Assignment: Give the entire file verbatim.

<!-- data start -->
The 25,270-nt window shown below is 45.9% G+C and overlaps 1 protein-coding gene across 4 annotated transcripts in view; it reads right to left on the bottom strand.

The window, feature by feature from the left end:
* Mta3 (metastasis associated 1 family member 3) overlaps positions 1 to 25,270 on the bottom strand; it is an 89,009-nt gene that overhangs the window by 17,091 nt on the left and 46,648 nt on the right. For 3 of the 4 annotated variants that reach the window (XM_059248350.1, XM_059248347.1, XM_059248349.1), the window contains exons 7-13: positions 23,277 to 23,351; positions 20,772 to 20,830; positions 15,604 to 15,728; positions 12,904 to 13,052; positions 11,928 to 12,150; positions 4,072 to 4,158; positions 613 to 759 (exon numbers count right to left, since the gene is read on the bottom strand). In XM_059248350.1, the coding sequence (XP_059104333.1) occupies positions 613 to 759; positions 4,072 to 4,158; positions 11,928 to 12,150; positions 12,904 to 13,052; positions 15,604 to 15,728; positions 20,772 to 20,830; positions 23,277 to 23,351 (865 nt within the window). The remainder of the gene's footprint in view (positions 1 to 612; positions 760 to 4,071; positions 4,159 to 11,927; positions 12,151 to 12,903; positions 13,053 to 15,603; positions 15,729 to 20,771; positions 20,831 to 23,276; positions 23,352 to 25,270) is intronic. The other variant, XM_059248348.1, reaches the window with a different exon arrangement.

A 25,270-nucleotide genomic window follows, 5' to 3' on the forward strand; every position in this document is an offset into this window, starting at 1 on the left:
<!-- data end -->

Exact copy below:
The 25,270-nt window shown below is 45.9% G+C and overlaps 1 protein-coding gene across 4 annotated transcripts in view; it reads right to left on the bottom strand.

The window, feature by feature from the left end:
* Mta3 (metastasis associated 1 family member 3) overlaps positions 1 to 25,270 on the bottom strand; it is an 89,009-nt gene that overhangs the window by 17,091 nt on the left and 46,648 nt on the right. For 3 of the 4 annotated variants that reach the window (XM_059248350.1, XM_059248347.1, XM_059248349.1), the window contains exons 7-13: positions 23,277 to 23,351; positions 20,772 to 20,830; positions 15,604 to 15,728; positions 12,904 to 13,052; positions 11,928 to 12,150; positions 4,072 to 4,158; positions 613 to 759 (exon numbers count right to left, since the gene is read on the bottom strand). In XM_059248350.1, the coding sequence (XP_059104333.1) occupies positions 613 to 759; positions 4,072 to 4,158; positions 11,928 to 12,150; positions 12,904 to 13,052; positions 15,604 to 15,728; positions 20,772 to 20,830; positions 23,277 to 23,351 (865 nt within the window). The remainder of the gene's footprint in view (positions 1 to 612; positions 760 to 4,071; positions 4,159 to 11,927; positions 12,151 to 12,903; positions 13,053 to 15,603; positions 15,729 to 20,771; positions 20,831 to 23,276; positions 23,352 to 25,270) is intronic. The other variant, XM_059248348.1, reaches the window with a different exon arrangement.

A 25,270-nucleotide genomic window follows, 5' to 3' on the forward strand; every position in this document is an offset into this window, starting at 1 on the left: